• Meso-zooplankton: Part of the zooplankton present in the mesopelagic layer (approximately between 200 and 1000 m depth).
  • Monsoon: System of alternating seasonal winds blowing at tropical latitudes (mainly in southern Asia), from the sea to the continent in summer (summer monsoon), from the continent to the sea in winter (winter monsoon).


  • Natura 2000: Category of natural or semi-natural sites of the European Union having a great patrimonial value by its fauna and its exceptional flora which are present there.
  • Nematode: Nematodes are a zoological group characterized by a very simple morphological and anatomical structure consisting of an external tube (skin) and two internal tubes (digestive and genital tubes). They have however very diversified ways of life. 


  • Oligotrophic zone: Zone in which the concentration of nutritive salts is low: from the Greek oligo, “little”, and trophein, “to feed”. Oligotrophic zones, characterized by low phytoplanktonic primary production rates, represent the major part of the world ocean and are constituted by the central parts of the large basins – Pacific, Atlantic and Indian – : the oceanic gyres.
  • Organelles: Cell organs.


  • Pelagic zone: The pelagic zone is an oceanic division of the water column where swimming and floating organisms live. It is in contrast to the benthic zone, which is found on the ocean floor. The organisms living on the bottom are called “benthos”.
  • Phytoplanktonic primary production: Phytoplanktonic primary production represents the main source of organic matter in the ocean (microscopic and unicellular plants), and thus the basis of the oceanic food chain. It is essential for the development of most marine animals (from shrimp to blue whales).
  • Plankton: Animal (zooplankton) and plant (phytoplankton) organisms living suspended in the water and transported by the movements of the water.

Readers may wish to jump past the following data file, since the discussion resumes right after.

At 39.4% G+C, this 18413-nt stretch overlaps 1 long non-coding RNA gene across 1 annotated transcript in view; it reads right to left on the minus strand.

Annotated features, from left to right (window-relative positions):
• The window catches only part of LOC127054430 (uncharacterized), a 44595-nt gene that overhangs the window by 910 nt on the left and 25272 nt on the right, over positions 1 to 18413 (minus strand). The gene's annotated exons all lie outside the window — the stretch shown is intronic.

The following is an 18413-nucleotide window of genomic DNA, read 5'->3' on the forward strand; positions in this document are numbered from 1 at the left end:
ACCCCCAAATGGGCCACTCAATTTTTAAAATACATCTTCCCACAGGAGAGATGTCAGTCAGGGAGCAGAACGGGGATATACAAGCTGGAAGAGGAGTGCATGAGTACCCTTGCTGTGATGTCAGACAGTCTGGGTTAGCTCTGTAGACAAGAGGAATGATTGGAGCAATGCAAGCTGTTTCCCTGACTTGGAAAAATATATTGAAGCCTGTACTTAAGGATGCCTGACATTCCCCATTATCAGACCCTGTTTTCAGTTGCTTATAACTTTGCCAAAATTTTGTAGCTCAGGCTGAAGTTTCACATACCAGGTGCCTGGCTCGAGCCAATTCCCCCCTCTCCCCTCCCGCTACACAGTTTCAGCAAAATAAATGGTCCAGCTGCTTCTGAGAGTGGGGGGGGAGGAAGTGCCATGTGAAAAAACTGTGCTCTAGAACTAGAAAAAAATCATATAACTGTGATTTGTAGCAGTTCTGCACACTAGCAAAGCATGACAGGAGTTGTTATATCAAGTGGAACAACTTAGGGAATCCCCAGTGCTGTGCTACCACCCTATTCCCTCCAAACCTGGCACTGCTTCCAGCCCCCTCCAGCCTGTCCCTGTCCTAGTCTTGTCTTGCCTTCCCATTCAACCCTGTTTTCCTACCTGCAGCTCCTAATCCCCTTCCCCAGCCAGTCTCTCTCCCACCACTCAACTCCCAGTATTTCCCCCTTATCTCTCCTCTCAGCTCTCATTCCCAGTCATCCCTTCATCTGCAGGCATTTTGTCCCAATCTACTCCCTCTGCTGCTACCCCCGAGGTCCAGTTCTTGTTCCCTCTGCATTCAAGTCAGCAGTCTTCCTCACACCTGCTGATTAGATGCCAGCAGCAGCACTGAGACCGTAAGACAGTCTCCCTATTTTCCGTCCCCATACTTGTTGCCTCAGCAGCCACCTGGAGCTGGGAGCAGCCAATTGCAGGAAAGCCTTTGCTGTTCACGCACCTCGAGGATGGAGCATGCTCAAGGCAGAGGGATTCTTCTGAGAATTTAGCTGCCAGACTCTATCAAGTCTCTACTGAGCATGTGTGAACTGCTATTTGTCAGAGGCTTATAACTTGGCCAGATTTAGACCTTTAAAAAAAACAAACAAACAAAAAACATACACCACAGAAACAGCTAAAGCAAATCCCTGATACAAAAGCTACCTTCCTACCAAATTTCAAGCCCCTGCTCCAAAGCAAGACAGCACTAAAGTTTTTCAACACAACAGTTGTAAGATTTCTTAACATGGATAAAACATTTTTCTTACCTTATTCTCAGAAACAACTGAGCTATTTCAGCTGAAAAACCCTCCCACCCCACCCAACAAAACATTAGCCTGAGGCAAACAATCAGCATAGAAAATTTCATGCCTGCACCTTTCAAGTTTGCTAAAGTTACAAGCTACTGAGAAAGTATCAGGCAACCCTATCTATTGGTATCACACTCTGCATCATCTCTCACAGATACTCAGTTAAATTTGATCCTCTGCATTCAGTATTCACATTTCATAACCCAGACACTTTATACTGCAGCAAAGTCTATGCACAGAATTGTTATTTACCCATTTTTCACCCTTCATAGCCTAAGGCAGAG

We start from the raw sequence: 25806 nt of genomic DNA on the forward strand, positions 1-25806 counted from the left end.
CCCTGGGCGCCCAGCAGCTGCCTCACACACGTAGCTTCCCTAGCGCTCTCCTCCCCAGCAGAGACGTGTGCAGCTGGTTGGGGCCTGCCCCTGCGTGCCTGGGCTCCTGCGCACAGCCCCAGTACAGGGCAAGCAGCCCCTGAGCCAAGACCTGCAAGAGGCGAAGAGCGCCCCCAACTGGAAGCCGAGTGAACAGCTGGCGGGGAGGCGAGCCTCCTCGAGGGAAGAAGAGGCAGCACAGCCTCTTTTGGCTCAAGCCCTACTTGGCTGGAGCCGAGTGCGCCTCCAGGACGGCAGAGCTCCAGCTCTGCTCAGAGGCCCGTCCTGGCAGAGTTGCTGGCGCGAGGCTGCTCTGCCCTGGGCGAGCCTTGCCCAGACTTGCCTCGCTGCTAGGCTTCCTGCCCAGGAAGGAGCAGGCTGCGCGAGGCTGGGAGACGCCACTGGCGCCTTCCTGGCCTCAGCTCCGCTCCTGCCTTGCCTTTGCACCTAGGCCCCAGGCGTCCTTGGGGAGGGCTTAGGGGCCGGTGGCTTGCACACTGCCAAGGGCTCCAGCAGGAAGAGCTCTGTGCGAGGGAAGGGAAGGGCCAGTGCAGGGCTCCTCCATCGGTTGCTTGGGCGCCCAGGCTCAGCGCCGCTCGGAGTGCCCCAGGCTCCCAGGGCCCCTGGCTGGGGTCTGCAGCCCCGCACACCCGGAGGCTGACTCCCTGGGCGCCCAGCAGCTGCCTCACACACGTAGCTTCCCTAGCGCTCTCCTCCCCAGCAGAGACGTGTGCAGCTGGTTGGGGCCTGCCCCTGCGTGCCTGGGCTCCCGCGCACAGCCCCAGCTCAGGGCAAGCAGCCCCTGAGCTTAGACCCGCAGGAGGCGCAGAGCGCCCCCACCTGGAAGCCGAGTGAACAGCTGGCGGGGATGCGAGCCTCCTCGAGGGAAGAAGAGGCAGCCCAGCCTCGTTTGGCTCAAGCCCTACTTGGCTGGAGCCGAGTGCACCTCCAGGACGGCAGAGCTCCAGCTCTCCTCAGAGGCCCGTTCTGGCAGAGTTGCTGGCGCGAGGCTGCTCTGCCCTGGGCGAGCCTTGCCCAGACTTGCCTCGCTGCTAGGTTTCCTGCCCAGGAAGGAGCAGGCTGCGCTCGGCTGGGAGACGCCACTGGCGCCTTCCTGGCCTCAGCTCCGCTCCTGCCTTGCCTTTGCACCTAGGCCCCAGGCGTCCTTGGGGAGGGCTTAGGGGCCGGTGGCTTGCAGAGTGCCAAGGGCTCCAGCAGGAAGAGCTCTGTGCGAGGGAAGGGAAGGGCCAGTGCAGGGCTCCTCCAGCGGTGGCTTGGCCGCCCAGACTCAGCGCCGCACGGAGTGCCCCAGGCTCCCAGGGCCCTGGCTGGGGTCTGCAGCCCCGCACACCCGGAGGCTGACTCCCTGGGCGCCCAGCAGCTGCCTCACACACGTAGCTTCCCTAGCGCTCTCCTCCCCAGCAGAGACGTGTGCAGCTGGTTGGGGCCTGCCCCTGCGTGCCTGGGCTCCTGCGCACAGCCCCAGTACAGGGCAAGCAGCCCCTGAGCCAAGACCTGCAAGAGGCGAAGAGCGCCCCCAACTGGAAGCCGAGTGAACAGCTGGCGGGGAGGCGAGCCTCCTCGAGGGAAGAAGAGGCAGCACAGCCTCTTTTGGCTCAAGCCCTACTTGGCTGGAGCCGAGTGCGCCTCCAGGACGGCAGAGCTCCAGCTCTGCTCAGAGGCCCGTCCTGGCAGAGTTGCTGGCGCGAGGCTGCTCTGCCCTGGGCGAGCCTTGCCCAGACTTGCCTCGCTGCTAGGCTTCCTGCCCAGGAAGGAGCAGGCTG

• Posidonia: Aquatic plants with flowers of the Posidoniaceae family that can form sea grass beds. They can be found in the Mediterranean Sea and along the coasts of Australia and New Zealand.

Did you know that? Through primary production, phytoplankton produce half of the oxygen present in the atmosphere of our planet.

  • Pycnocline: The pycnocline is a layer of water separating two layers of water of very different density.




  • Seamount: A mountain or ancient volcano that rises from the sea floor but does not reach the surface.
  • Shear forces: Forces induced by tangential forces at a surface that are exerted in opposite directions. In oceanography, this concerns in particular two juxtaposed layers of water with two different current directions. The shear created at the interface between the two layers of water can then cause dynamic instabilities and promote the mixing of them.
  • Symbiosis: Symbiosis is a phenomenon in which two organisms are brought into play so that at least one of them benefits from the other to obtain a capacity that it does not have as an individual cell. One finds thus two types of it:


  • Taxon: Unit/category in the classification of living things (e.g. order, family, genus, species, etc.).
  • Tracer: In oceanography, a tracer is a natural or artificial characteristic associated with certain properties of a set and remains unvaried with respect to these properties. The study of the tracer allows to study the behavior of the targeted ensemble with respect to the considered properties. For example, a flow tracer is a fluid property used to track flow, magnitude, direction and circulation patterns. Tracers can be chemical properties, such as radioactive materials, or chemical compounds, physical properties, such as density, temperature, salinity.
  • Trophic compartment: Synonyme of trophic level.
    Trophic level: Rank occupied by an organism in a food web (natural interconnection of food chain and in which energy and biomass are transfered).
  • Trophic versatility: Phenomenon allowing some organisms to pass from an autotrophic behavior (i.e. able to synthesize its own organic matter through photosynthesis, such as phytoplankton) to a heterotrophic behavior (i.e. which feeds on organic substances without being able to synthesize them itself, such as zooplankton), and conversely.
  • Turbulence: Turbulence covers a large family of fluid motions characterized by 1) randomness and chaotic character, 2) horizontal fluid velocity fluctuations over a wide range of time and space scales, 3) the property to dissipate energy, 4) the ability to mix, and finally 5) the central role of vorticity in it (McDonough, 2007).



  • Vorticity: Tendency of a particle or a small volume of water to have a rotational movement around a straight or curved axis.


  • Water column: The water column is a concept used in oceanography to describe the physical (temperature, salinity, light penetration) and chemical (pH, dissolved oxygen, nutrient salts) characteristics of seawater at different depths for a defined geographical point.